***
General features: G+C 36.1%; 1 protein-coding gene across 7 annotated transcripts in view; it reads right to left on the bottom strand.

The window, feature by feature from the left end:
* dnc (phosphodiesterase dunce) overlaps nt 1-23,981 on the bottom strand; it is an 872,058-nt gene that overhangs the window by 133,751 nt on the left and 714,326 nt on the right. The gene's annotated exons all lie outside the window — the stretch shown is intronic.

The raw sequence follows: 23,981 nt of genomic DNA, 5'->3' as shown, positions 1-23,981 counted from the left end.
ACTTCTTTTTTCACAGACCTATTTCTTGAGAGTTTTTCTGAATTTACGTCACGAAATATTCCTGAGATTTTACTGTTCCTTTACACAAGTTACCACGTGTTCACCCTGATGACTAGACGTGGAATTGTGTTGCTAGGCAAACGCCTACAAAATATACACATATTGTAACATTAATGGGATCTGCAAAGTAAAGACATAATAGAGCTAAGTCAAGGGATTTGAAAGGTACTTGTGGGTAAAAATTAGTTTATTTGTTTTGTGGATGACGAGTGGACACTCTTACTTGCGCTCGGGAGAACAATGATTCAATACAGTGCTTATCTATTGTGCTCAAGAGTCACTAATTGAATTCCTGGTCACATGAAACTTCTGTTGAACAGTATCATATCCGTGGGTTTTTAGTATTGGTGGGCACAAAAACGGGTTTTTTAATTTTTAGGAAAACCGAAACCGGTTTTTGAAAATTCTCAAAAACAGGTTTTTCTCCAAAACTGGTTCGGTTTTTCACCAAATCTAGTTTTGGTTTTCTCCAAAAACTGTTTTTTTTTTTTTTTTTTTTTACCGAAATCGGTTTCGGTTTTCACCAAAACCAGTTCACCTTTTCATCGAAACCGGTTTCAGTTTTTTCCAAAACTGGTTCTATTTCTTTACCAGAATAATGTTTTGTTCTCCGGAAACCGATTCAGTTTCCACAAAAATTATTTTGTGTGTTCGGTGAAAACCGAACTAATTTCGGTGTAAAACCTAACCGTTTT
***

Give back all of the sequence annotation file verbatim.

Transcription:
General features: G+C 36.1%; 1 protein-coding gene across 7 annotated transcripts in view; it reads right to left on the bottom strand.

The window, feature by feature from the left end:
* dnc (phosphodiesterase dunce) overlaps nt 1-23,981 on the bottom strand; it is an 872,058-nt gene that overhangs the window by 133,751 nt on the left and 714,326 nt on the right. The gene's annotated exons all lie outside the window — the stretch shown is intronic.

The raw sequence follows: 23,981 nt of genomic DNA, 5'->3' as shown, positions 1-23,981 counted from the left end.
ACTTCTTTTTTCACAGACCTATTTCTTGAGAGTTTTTCTGAATTTACGTCACGAAATATTCCTGAGATTTTACTGTTCCTTTACACAAGTTACCACGTGTTCACCCTGATGACTAGACGTGGAATTGTGTTGCTAGGCAAACGCCTACAAAATATACACATATTGTAACATTAATGGGATCTGCAAAGTAAAGACATAATAGAGCTAAGTCAAGGGATTTGAAAGGTACTTGTGGGTAAAAATTAGTTTATTTGTTTTGTGGATGACGAGTGGACACTCTTACTTGCGCTCGGGAGAACAATGATTCAATACAGTGCTTATCTATTGTGCTCAAGAGTCACTAATTGAATTCCTGGTCACATGAAACTTCTGTTGAACAGTATCATATCCGTGGGTTTTTAGTATTGGTGGGCACAAAAACGGGTTTTTTAATTTTTAGGAAAACCGAAACCGGTTTTTGAAAATTCTCAAAAACAGGTTTTTCTCCAAAACTGGTTCGGTTTTTCACCAAATCTAGTTTTGGTTTTCTCCAAAAACTGTTTTTTTTTTTTTTTTTTTTTACCGAAATCGGTTTCGGTTTTCACCAAAACCAGTTCACCTTTTCATCGAAACCGGTTTCAGTTTTTTCCAAAACTGGTTCTATTTCTTTACCAGAATAATGTTTTGTTCTCCGGAAACCGATTCAGTTTCCACAAAAATTATTTTGTGTGTTCGGTGAAAACCGAACTAATTTCGGTGTAAAACCTAACCGTTTT